Asking price rises point to ‘stable’ spring buying season: Rightmove  


The average asking price of a property coming to market in March lifted by 0.8% to £365,357, according to data from Rightmove, which it says points to “a stable” start to the spring buying season.  

Asking prices are below the average rise in March of 1%, compared to the month before over the last 20 years, reflecting caution among new sellers, the House Price Index from the property website points out. Asking prices were flat in February.  

It adds that the “exception to this caution” is a 1.2% monthly price jump in larger top-of-the-ladder homes, in contrast to more modest 0.4% and 0.5% rises in first-time buyer and second-stepper properties, respectively.  

The survey says annual asking prices eased to 3% in March from 3.9% the month before, to £362,452.  

It points out that new seller asking prices are now £5,800 below last October’s peak “as the market cautiously moves towards pre-pandemic activity levels despite economic turbulence.”  

“The data continues to point to a market on a much more stable footing than many anticipated and cautiously transitioning towards the activity levels of the more normal market of 2019,” the study adds.  

Rightmove director of property science Tim Bannister says: “The beginning of the spring season sees stability and confidence continuing to return to the market as it recovers from the turbulence at the end of 2022.   

“The pace of the market reached an unsustainable level in the last two years, and was on track to slow to a more normal level, though the speed of this slowdown to more normality was accelerated by the reaction to September’s mini-Budget.   

“While higher mortgage rates and economic headwinds raise challenges, many potential home movers who were effectively side-lined in the frenetic bidding wars of the last two years will find that a slower-paced market gives them time to plan and secure their next move as we enter the traditionally busy spring-buying season.”  

MT Finance director Tomer Aboody , adds: ‘Some ‘normality’ is setting in after two years of unprecedented house price rises, which in turn were fuelled by the pandemic and rock-bottom mortgage rates, as volumes and numbers slowly return to pre-pandemic levels.  

“It is interesting to see the higher end of the market is on the up showing that buyers are still there at all levels of the market, with price resetting making homes more affordable.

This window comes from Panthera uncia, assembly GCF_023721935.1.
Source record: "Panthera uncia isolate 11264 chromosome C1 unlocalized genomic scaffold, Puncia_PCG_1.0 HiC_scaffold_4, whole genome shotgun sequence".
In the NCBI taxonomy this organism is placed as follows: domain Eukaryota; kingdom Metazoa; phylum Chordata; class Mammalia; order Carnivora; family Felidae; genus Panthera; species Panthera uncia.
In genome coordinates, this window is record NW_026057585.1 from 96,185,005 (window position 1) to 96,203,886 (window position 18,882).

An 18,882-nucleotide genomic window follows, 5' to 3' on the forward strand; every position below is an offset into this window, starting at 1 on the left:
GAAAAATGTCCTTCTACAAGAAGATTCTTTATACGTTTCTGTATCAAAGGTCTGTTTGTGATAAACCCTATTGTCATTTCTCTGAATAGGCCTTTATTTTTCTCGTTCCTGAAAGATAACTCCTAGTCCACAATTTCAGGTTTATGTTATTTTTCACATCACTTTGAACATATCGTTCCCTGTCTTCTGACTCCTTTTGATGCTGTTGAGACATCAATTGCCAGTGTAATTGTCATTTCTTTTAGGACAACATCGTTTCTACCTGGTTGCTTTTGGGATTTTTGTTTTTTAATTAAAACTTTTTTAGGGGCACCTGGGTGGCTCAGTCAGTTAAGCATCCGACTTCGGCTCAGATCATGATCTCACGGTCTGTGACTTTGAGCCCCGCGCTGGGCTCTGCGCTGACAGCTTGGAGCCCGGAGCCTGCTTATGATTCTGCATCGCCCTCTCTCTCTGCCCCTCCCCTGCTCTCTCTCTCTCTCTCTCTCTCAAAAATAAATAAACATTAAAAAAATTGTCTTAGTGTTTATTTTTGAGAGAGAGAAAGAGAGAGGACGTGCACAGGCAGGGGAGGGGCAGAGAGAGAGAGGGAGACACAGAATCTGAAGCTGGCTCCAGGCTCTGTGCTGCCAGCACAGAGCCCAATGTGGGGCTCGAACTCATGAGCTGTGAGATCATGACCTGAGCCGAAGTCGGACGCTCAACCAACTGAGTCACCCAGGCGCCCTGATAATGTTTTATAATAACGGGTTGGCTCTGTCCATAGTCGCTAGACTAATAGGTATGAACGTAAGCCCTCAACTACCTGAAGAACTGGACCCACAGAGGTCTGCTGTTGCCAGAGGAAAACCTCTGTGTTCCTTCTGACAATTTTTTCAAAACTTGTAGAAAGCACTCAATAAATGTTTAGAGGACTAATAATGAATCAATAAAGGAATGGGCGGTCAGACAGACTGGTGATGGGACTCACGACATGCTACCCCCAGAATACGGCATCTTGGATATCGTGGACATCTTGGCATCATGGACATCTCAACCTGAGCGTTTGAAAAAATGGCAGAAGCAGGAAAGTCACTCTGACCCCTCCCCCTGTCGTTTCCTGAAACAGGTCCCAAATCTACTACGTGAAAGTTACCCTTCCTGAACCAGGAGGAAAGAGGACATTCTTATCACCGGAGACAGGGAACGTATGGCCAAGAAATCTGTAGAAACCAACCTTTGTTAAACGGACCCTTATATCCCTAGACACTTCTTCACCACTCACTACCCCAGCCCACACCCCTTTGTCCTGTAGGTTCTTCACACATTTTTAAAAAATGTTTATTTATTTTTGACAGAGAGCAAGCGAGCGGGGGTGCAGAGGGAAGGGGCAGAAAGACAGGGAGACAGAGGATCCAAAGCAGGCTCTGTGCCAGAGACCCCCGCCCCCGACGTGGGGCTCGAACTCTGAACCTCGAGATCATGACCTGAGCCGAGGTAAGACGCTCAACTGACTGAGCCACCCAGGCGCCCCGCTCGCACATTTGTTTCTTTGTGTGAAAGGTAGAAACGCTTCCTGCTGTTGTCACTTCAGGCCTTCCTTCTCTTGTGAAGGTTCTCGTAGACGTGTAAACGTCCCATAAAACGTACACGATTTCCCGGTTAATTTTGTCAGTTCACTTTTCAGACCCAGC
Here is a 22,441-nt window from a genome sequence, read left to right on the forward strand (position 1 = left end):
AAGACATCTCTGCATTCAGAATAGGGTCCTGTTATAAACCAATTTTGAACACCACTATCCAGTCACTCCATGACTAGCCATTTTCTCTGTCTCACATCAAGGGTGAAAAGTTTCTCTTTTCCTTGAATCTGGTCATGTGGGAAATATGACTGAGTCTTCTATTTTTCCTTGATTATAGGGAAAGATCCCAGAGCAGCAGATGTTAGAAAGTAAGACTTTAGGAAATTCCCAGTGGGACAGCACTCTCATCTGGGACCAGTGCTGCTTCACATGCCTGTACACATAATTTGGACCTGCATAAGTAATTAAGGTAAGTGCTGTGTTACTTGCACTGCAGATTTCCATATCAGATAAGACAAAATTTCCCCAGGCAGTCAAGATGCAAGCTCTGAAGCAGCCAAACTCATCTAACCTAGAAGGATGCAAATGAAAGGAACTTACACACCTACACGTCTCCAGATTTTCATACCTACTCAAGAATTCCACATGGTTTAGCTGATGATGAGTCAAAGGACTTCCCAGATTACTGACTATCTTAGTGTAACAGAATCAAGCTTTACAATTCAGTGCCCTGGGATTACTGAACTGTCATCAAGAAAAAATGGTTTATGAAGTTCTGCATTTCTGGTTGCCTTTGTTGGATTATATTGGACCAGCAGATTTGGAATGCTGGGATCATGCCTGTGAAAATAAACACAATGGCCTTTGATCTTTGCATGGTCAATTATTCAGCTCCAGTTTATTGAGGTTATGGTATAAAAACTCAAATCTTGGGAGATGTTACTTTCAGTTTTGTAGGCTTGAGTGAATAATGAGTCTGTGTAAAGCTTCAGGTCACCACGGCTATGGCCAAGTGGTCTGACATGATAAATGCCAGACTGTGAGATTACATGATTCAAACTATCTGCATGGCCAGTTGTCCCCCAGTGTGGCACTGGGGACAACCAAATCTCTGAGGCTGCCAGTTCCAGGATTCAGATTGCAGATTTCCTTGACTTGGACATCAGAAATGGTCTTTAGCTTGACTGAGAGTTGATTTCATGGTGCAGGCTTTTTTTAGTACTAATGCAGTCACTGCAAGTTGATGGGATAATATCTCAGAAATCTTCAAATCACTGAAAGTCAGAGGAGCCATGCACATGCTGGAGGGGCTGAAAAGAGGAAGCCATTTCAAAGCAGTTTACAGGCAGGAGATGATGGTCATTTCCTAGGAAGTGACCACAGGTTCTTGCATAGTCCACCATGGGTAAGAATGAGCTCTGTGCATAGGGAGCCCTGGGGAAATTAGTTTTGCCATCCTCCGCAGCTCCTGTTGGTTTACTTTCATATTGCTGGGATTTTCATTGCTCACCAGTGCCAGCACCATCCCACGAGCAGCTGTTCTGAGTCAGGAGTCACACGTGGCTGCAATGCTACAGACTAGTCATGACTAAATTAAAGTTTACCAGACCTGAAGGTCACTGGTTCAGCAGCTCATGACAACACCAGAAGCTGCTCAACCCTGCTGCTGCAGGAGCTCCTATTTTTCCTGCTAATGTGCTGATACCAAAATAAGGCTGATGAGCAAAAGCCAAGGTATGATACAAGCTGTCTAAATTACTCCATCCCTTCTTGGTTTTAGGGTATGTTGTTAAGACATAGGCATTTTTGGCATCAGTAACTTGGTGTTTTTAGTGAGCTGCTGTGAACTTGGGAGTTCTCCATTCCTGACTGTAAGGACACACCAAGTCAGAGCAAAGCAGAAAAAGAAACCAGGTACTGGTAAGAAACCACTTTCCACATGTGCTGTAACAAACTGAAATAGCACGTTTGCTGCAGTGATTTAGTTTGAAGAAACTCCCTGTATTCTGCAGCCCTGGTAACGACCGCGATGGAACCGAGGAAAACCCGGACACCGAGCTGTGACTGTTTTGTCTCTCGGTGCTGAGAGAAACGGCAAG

“Of course, with interest rates still to settle down after multiple hikes, there’s still some caution although a confidently delivered Budget has provided some confidence for the markets, with inflation on course to be reduced and rates accordingly set to fall in the next 12 months or so.”  

Hargreaves Lansdown head of personal finance Sarah Coles points out: “Sellers are taking a punt on higher asking prices. They’re hoping falling mortgage rates and the spring selling season will support some fairly optimistic pricing – particularly at the pricier end of the market.   

“Unfortunately, there are a few signs that some of this confidence may be misplaced, and that they may well need to do a deal to secure a sale.  

“Asking prices remain pretty punchy, up 3% in a year. This has been driven by asking prices for larger properties – which are up 1.2% in a month.   

“However, this end of the market isn’t shifting as fast as it did in the same period in 2019, or as fast as slightly smaller homes. It’s a reasonable indication that they may not quite achieve these prices.   

“This is even more likely when you consider Zoopla’s findings that home sellers are cutting prices by an average of £14,100 – or 4.5% to shift their properties.”  

Coles adds: “FTB property prices look more robust – with prices down just £500 from the peak, and the number of sales down 4% from the same period in 2019.   

“However, with affordability so stretched in this corner of the market, an awful lot will depend on mortgage rates continuing to fall back – something which is far from guaranteed.  

“On the flip side, there is some real hope to be gained from the fact that demand is now higher than just before the pandemic.   

“Lower mortgage rates may well be persuading more people to dip their toe back into the property market, which in turn could mean price falls aren’t as brutal as had been expected.   

“However, demand remains fragile, and given the uncertainty over the trajectory of the mortgage market, this is not a time to get carried away.”  

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